Five Exciting Engineering Jobs of the Future
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Current or future engineers; are you in your final years of college and wondering what’s next? Have you wondered how or if your career will change over the course of the next 30 years? These seem to be very good questions considering what engineering jobs were 30 years ago compared to what they are now. In the 1980s, computers were just beginning to become popular and mainstream and with that, a flourish of software/computer/information technology careers were ripe for a new generation of engineers. Similarly, with the advent of computers, many tasks that were done by hand were now being completed electronically, such as modelling, whether it be physical property modelling of a new polymer, or modelling a force diagram for a soon to be constructed bridge. The big question is, what will engineering look like in 2047? Will it be the same or will there be a significant breakthrough that changes everything like the computer did 30 years ago? Here is a list of five exciting engineering careers for the future that mainly focus on the ideas of the megatrends that shape our world.
1. Agricultural Engineering
Universal food availability for everyone on the Earth is a common megatrend seen throughout most corporations. Many of the largest corporations, namely Dupont, Bayer, and BASF, have made very large strides in strengthening these portions of their business. Agricultural engineers will have the task of developing new seeds or new irrigation systems to allow food to grow in the Sahara Desert, or the Arctic conditions in Yakutsk, Siberia.
2. Water Management Engineering
Like food, everyone on Earth should have access to clean water. This may sound basic to most First World countries but this can be a day to day struggle for many parts of the world. Water engineers will be responsible for developing desalination or reverse/forward osmosis systems to purify saltwater for countries bordered by large oceans or dirty water, in areas where waste management systems are not as effective. It will also be important to develop membrane filtration systems that will be able to filter contaminants at the micro, and nano-scales for large municipal systems or personal refrigerators more efficiently. There is another trend to develop the most energy-efficient systems and membranes that are typically known to need very little energy to operate, and are typically driven by pressure differences.
3. 3-D Printing Engineers
3-D printing is an industry on the cusp of “taking off.” There will be a need for engineers in this industry that will be able to understand the plastics/ceramics/metals being used to create 3-D printed objects, the software that is being used to generate the 3-D models and, finally, the equipment being developed to create these intricate designs that were difficult to achieve with standard plastics processing equipment. The 3-D printing industry has a vision to be in everyone’s home, led by Hewlett-Packard, with low cost 3-D printers, so the need for expertise will be needed everywhere, not just at large corporations. It is an industry with huge potential and will need many engineers to flourish.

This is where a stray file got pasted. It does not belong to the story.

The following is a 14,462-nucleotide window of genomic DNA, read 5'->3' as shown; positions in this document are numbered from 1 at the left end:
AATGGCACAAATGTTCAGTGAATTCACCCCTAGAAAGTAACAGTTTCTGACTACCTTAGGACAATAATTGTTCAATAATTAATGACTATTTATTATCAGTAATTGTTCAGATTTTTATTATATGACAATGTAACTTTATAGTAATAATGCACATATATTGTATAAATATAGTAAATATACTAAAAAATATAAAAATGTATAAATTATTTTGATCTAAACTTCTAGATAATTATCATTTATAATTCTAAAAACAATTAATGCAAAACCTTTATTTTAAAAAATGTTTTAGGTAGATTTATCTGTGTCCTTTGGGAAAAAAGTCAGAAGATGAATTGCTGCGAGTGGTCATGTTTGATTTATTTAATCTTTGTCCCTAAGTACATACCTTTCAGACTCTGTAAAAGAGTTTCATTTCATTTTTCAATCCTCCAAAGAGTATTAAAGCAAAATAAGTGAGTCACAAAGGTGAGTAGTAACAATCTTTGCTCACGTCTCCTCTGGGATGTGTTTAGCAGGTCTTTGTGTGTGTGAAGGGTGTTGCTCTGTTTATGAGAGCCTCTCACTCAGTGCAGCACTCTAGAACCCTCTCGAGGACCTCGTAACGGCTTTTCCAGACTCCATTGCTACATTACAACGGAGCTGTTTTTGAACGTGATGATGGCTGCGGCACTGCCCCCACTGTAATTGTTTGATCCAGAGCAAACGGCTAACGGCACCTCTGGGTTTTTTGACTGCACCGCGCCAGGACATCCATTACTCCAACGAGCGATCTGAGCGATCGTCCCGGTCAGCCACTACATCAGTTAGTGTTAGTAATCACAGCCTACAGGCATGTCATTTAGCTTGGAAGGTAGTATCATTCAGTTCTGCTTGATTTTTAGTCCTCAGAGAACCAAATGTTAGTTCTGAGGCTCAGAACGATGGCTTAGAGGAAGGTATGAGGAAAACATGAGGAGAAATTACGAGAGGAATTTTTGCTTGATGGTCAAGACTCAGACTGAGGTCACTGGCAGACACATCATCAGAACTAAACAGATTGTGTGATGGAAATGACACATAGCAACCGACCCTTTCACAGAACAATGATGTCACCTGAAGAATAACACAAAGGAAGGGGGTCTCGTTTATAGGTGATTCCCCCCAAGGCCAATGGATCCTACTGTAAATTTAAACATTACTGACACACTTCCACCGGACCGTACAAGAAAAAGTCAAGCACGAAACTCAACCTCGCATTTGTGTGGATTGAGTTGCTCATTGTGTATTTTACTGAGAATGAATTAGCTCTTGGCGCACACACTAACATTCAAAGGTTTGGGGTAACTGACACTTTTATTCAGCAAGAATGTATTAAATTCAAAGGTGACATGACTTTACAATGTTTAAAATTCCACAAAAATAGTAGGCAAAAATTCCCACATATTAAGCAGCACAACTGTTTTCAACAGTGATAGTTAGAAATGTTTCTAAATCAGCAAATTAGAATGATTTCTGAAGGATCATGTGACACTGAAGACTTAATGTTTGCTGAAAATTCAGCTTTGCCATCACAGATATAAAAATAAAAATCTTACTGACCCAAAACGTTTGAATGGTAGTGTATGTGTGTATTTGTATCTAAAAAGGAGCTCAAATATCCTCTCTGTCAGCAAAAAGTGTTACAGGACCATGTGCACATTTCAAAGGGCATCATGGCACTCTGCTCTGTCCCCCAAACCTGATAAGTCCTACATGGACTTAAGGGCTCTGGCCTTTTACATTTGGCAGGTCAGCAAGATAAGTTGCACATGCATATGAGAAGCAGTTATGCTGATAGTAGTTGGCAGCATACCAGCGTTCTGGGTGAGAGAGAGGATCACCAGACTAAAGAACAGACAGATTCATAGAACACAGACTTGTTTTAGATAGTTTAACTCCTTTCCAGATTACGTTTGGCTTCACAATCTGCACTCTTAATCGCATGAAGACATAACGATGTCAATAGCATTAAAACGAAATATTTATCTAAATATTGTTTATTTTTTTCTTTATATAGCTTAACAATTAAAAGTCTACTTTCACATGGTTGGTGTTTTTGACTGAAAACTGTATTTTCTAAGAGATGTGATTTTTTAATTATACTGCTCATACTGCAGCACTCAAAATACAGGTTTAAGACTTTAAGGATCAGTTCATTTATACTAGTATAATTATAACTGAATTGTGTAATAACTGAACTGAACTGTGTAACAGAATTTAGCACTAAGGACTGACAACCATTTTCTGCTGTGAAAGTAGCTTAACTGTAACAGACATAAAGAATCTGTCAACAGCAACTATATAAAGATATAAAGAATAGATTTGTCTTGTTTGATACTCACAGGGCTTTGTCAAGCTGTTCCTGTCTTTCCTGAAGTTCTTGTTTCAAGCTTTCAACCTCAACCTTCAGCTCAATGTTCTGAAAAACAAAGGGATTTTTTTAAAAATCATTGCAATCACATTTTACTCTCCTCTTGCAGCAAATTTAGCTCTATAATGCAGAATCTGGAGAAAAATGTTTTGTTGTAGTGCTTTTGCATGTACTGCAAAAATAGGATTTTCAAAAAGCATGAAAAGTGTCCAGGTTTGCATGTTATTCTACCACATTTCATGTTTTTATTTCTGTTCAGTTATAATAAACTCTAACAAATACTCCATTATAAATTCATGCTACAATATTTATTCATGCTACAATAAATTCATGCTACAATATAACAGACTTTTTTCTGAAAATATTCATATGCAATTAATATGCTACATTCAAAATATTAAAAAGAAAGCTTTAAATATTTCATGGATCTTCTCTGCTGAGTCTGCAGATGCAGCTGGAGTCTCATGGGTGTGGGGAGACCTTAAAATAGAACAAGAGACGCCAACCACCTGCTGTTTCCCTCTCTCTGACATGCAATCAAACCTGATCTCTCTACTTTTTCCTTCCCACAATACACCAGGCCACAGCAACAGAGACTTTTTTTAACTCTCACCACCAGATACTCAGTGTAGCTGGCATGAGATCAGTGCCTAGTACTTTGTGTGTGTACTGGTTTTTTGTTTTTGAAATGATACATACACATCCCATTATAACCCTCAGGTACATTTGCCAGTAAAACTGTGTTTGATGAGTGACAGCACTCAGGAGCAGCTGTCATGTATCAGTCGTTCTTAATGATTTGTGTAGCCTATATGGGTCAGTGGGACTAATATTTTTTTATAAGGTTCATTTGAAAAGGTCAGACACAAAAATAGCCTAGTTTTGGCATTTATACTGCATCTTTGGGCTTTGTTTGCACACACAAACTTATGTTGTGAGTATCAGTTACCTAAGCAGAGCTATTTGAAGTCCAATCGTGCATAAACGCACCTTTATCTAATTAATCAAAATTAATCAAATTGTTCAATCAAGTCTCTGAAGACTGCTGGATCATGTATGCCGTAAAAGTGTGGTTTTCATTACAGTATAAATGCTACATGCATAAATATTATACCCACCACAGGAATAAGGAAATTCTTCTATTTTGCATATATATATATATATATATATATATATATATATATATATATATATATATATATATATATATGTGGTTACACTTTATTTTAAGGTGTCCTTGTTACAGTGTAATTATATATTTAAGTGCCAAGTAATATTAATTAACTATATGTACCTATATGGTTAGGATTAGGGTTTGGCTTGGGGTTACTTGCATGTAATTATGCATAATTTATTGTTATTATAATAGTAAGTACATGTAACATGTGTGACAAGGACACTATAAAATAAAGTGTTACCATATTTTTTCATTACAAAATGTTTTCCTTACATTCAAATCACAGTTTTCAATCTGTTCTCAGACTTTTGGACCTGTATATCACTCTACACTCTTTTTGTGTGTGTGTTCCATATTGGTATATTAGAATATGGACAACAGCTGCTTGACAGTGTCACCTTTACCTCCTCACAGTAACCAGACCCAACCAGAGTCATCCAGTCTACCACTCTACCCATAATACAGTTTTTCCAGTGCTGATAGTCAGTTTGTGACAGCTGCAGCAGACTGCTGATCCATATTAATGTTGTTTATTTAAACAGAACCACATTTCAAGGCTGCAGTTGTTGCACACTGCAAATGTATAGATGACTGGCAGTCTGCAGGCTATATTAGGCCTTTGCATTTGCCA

4. Robotics Engineering
Robotics, like the computer over the past 30 years, can be a significant game changer throughout engineering across many disciplines. There may be robots running plastics extruders or injection moulders, or more robots on the assembly line in the manufacture of an automobile, or even robots assembling the newest smartphone. Robots are even finding a place in the medical industry. Robotics engineers incorporate both computer and mechanical engineering into a new and unique area. This used to be a niche engineering area but it is now being offered at more universities and is continuing to grow more than many other engineering disciplines.
5. Battery Engineering
Energy storage will continue to grow as so much of everyday life becomes electronic. Standard AA batteries are being replaced by Lithium ion batteries which have higher energy capacity, and the next generation of batteries is not far behind. The consumer needs batteries that last longer, can run many computer functions simultaneously, and at a reasonable price. This space will also include alternative energy sources such as fuel cells. This niche of engineer will incorporate chemical, electrical, and mechanical engineering.
In general, the future of engineering will generally trend towards a conglomerate of traditional engineering. Traditional engineers typically entail mechanical, chemical, electrical, civil, and computer engineering. Each of the future engineering positions incorporate at least two of these disciplines into a new and exciting type of engineer.
For students and early-career engineers, some good advice is to not be afraid of taking a course in a different discipline. It’s likely that you will need to learn something outside of your traditional space in your career so take the plunge early and try something new. For more experienced engineers, keep learning new things, research new ideas, and keep your eyes and ears open for the latest trends.